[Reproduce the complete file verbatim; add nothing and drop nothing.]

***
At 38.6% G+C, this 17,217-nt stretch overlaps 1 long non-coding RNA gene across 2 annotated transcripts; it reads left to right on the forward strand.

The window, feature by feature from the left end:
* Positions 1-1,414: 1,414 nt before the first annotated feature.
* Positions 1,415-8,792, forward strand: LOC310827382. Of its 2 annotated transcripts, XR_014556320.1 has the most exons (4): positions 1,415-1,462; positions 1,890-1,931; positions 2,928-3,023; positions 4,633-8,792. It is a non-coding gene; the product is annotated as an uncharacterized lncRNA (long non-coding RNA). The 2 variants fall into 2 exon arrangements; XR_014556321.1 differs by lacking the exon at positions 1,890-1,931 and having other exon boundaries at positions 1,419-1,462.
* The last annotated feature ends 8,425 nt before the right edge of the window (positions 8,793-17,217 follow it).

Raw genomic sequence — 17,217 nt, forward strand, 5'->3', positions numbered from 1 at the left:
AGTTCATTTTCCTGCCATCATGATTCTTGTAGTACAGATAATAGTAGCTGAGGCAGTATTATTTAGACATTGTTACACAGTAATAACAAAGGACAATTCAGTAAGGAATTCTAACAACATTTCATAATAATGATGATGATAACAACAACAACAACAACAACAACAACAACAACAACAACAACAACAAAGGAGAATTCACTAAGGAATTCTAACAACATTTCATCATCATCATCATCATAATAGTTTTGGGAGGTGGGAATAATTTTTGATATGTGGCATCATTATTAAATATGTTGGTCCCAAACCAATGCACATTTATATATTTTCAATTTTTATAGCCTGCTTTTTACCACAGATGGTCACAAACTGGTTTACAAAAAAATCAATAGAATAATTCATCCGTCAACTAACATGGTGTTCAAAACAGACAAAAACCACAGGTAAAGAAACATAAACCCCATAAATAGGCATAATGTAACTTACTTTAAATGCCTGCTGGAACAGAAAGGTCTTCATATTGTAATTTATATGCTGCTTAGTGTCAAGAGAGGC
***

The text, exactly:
At 38.6% G+C, this 17,217-nt stretch overlaps 1 long non-coding RNA gene across 2 annotated transcripts; it reads left to right on the forward strand.

The window, feature by feature from the left end:
* Positions 1-1,414: 1,414 nt before the first annotated feature.
* Positions 1,415-8,792, forward strand: LOC310827382. Of its 2 annotated transcripts, XR_014556320.1 has the most exons (4): positions 1,415-1,462; positions 1,890-1,931; positions 2,928-3,023; positions 4,633-8,792. It is a non-coding gene; the product is annotated as an uncharacterized lncRNA (long non-coding RNA). The 2 variants fall into 2 exon arrangements; XR_014556321.1 differs by lacking the exon at positions 1,890-1,931 and having other exon boundaries at positions 1,419-1,462.
* The last annotated feature ends 8,425 nt before the right edge of the window (positions 8,793-17,217 follow it).

Raw genomic sequence — 17,217 nt, forward strand, 5'->3', positions numbered from 1 at the left:
AGTTCATTTTCCTGCCATCATGATTCTTGTAGTACAGATAATAGTAGCTGAGGCAGTATTATTTAGACATTGTTACACAGTAATAACAAAGGACAATTCAGTAAGGAATTCTAACAACATTTCATAATAATGATGATGATAACAACAACAACAACAACAACAACAACAACAACAACAACAACAACAAAGGAGAATTCACTAAGGAATTCTAACAACATTTCATCATCATCATCATCATAATAGTTTTGGGAGGTGGGAATAATTTTTGATATGTGGCATCATTATTAAATATGTTGGTCCCAAACCAATGCACATTTATATATTTTCAATTTTTATAGCCTGCTTTTTACCACAGATGGTCACAAACTGGTTTACAAAAAAATCAATAGAATAATTCATCCGTCAACTAACATGGTGTTCAAAACAGACAAAAACCACAGGTAAAGAAACATAAACCCCATAAATAGGCATAATGTAACTTACTTTAAATGCCTGCTGGAACAGAAAGGTCTTCATATTGTAATTTATATGCTGCTTAGTGTCAAGAGAGGC